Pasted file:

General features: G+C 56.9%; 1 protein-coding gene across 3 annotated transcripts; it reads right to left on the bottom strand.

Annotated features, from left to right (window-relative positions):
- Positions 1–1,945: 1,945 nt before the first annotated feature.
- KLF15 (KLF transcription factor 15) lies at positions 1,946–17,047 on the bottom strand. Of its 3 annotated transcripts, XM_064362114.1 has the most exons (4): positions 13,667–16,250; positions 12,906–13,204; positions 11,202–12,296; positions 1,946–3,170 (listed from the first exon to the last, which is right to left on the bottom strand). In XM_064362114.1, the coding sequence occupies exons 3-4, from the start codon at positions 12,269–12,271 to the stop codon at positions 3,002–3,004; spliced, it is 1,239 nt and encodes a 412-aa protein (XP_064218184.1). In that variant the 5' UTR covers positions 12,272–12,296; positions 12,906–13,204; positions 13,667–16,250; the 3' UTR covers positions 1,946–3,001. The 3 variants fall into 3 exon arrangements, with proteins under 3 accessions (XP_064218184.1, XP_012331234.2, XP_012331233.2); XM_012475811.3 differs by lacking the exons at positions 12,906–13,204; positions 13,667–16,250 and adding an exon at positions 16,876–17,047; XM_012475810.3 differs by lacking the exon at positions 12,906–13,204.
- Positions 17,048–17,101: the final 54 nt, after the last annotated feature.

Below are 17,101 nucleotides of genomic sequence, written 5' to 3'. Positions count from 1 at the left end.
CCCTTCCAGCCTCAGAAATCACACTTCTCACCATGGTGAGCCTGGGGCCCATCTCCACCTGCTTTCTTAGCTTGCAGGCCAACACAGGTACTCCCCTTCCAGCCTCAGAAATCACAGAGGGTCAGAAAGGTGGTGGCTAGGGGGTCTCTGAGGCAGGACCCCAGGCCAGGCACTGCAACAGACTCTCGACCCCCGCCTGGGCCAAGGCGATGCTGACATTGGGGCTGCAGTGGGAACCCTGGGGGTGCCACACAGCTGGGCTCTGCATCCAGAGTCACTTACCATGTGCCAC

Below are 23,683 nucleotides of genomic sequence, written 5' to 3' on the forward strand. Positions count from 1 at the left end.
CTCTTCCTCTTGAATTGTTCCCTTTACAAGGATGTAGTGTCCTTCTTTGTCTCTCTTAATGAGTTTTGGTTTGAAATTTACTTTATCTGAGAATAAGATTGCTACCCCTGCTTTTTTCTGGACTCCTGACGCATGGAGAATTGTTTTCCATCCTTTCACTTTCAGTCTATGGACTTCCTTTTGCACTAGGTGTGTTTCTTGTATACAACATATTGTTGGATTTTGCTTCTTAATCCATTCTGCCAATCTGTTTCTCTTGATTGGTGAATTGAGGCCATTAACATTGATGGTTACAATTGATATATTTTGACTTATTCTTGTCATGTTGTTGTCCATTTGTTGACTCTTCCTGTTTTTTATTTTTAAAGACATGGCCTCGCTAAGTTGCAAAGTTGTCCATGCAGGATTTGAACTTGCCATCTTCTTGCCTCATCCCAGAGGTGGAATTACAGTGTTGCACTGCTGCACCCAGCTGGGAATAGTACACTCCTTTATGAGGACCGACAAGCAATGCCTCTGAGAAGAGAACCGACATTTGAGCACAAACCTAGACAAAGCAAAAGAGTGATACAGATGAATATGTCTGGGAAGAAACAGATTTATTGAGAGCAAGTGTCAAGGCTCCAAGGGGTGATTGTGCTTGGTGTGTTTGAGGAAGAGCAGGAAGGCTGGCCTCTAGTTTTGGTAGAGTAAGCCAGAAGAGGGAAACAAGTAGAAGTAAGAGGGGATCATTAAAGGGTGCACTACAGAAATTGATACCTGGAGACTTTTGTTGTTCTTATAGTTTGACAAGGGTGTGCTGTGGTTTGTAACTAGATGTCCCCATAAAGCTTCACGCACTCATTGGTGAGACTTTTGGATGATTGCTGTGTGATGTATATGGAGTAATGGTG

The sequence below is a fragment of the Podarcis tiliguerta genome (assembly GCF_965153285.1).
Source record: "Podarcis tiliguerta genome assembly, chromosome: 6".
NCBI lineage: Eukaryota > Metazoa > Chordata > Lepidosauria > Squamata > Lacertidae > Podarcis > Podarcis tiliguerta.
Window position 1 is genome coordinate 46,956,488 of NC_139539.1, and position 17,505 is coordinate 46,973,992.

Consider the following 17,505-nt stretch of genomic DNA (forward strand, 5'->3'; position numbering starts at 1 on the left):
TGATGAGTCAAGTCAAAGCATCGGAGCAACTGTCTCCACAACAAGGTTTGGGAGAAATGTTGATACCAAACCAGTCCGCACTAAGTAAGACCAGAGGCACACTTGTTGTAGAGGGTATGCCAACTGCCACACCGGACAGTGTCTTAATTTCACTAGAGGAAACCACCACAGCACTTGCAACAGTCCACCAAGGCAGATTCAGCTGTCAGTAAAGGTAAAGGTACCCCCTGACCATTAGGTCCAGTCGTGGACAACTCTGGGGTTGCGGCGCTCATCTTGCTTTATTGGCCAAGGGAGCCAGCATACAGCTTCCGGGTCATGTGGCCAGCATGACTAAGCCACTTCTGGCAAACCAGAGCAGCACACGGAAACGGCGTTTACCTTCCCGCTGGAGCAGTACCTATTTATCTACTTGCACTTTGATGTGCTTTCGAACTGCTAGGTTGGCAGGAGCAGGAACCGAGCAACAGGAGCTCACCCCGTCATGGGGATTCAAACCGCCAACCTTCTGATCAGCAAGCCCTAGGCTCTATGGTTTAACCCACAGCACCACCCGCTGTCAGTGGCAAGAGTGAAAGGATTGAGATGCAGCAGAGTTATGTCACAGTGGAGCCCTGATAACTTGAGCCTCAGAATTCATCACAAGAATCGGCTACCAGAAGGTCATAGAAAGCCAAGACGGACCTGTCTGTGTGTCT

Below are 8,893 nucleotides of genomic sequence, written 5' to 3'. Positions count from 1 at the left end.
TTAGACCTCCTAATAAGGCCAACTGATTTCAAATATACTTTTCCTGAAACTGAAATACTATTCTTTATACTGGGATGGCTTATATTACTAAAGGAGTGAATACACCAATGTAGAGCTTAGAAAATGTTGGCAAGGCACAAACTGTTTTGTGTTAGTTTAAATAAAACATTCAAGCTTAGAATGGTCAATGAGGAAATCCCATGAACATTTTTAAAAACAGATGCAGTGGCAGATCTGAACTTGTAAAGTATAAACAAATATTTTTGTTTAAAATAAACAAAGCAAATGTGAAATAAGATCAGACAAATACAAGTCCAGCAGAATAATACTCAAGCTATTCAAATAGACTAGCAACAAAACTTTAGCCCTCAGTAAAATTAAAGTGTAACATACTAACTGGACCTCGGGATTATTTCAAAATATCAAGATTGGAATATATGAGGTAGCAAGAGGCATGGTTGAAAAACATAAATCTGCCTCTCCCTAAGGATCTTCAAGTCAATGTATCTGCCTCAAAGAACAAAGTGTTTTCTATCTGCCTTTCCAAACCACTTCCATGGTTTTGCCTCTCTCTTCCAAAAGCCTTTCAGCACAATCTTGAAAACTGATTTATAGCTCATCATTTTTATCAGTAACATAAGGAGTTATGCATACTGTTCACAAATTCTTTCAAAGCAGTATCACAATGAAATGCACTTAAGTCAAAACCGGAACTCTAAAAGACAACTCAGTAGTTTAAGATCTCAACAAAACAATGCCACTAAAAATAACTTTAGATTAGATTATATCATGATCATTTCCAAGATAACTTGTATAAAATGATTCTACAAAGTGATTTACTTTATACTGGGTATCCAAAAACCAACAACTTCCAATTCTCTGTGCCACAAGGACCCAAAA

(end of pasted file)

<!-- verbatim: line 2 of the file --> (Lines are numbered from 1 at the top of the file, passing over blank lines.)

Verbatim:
Annotated features, from left to right (window-relative positions):